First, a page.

Some glad morning when this life is over,

I'll fly away;

To a home on God's celestial shore,

I'll fly away (I'll fly away).

I'll fly away, Oh Glory

I'll fly away; (in the morning)

When I die, Hallelujah, by and by,

I'll fly away (I'll fly away).
Sometimes in life, there are confluences of events so powerful, they knock you to your knees. Katrina was like this for me, following so closely on the heels of my fathers death.  And on this bright afternoon in New Orleans too, events felt to me like harbingers of great forces working behind the scenes. Synchronicity, bruh. Just a few days before, I had recorded this same tune for a CD collection of the music of my friend Jasper Clarke, the Canadian bassist/composer who passed away last March at the age of 48. It was the first tune we recorded, and the vibe it created colored everything we did for the rest of the day. The idea was to record a number of Jasper's compositions ("Blue of a Kind," "Hittin At Murphy's" "When It Rains It Pours" "Dancing Squid"  and his tribute to bassist/composer Charles Mingus, "Angry Man Of Jazz") as well as his arrangement of a little-known Mingus gem, "Slippers." Then we'd sequence the tracks so that the record ended with a 'traditional' pair of jazz funeral selections, Mingus's tribute to tenor saxophonist Lester Young, "Goodbye Porkpie Hat," and an uptempo "second line" reading of "Fly Away."
At the end of the day we were so fried that we elected to re-convene at a later date to record the last tune ("Pork Pie Hat"). The day after the Prince of Wales parade (Oct. 11th), drummer Geoff Clapp, pianist Jesse Mcbride, bassist Jim Markway, engineer Tim Stambaugh and myself met at Word of Mouth studios in Algiers, Louisiana to record.
On Mingus's original recording, "Goodbye Porkpie Hat" is taken at a dirge tempo, but his drummer (Danny Richmond) plays a standard jazz ride-cymbal pattern, such as you might hear on a ballad or any slow tune. For this version I asked Clapp to play a traditional dirge pattern, a military cadence played on the snare drum with the snares lowered. The effect is intensely funerial.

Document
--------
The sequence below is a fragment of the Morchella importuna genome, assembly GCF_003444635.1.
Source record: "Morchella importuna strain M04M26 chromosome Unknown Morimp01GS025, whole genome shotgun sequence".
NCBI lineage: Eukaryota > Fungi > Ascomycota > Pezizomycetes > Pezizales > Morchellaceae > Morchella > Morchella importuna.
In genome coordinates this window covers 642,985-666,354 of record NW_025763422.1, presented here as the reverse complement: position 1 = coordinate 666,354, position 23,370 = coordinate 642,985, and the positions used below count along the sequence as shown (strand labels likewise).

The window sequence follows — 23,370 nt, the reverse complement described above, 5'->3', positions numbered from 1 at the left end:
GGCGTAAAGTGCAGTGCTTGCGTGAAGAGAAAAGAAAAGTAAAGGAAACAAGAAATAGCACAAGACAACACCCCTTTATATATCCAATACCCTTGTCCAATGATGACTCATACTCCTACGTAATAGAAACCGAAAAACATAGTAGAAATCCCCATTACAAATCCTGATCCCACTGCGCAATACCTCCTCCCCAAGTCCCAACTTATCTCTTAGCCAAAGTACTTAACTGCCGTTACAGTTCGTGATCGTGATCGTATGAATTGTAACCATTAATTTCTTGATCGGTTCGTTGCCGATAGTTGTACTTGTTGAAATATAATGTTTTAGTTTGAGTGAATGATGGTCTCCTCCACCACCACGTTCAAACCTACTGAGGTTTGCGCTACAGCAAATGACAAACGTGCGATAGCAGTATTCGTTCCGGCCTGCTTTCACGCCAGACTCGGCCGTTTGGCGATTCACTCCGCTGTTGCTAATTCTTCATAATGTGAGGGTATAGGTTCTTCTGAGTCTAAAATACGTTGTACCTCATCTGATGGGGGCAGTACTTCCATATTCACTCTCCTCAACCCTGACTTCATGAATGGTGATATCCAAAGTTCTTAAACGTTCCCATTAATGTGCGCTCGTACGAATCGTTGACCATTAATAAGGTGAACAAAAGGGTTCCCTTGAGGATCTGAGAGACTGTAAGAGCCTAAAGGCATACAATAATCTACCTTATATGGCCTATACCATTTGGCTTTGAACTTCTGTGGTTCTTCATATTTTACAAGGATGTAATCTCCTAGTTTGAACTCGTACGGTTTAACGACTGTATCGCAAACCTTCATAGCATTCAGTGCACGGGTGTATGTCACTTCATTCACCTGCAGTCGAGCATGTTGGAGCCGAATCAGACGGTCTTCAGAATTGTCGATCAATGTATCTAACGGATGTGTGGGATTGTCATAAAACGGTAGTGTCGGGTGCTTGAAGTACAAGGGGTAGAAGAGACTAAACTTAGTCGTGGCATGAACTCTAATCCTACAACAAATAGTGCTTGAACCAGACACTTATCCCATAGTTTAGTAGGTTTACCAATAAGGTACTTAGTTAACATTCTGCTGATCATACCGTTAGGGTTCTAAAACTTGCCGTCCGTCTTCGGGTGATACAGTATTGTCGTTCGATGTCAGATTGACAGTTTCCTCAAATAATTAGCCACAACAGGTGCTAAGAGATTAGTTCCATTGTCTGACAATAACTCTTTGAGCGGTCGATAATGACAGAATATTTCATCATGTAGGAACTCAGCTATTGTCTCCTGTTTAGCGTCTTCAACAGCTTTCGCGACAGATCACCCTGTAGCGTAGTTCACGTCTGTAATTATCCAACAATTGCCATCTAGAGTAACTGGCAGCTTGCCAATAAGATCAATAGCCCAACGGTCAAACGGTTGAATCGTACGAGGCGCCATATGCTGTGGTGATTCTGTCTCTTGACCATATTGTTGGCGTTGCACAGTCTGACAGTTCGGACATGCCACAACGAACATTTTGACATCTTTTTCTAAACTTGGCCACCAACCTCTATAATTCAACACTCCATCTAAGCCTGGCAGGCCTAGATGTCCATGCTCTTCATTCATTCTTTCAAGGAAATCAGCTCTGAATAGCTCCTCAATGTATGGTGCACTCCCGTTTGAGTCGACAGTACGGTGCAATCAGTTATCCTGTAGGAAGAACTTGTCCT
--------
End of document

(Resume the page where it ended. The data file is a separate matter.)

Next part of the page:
I'd picked Jim Markway to 'play' Jasper because he's not only Jasper's kind of player, he's also much like Jasper in personality. Jim is a quiet, unassuming man, one who believes intensley in justice. He's a pretty fair carpenter and, like Jasper, likes to work with his hands. And although he teaches with me at Tulane, he's the diametric opposite of an ivory-tower academic. I'd told Jim that Jasper was not a showy bassist; he didn't like to play a lot of flashy notes high up on the neck. He was a deep-rooted, soulful guy, someone you were glad had your back on a gig. As we played this tune, Jim showed me he understood, and dug deep. Jasper was vividly present in the room as we played.
It's been an honor and a privilege to record my friend's music in this way, in a place like New Orleans. To play these tunes, and to now listen to them over and over again during the mixing process, brings him present to me once again and makes me understand the enduring power of art. Playing this music honors Jasper, and it ensures he will never truly die. Because it's not like he was here, and then he was gone. He lives in us, and we speak in his voice when we play his music.

Comments on "Prince of Wales Parade/Jasper."


Blogger jill hersh said ... (10:51 AM) : 

you have captured the essence of the parades in such a great way. Thank you. And i applaud what you wrote on Nicholas' blog RE:PHJB.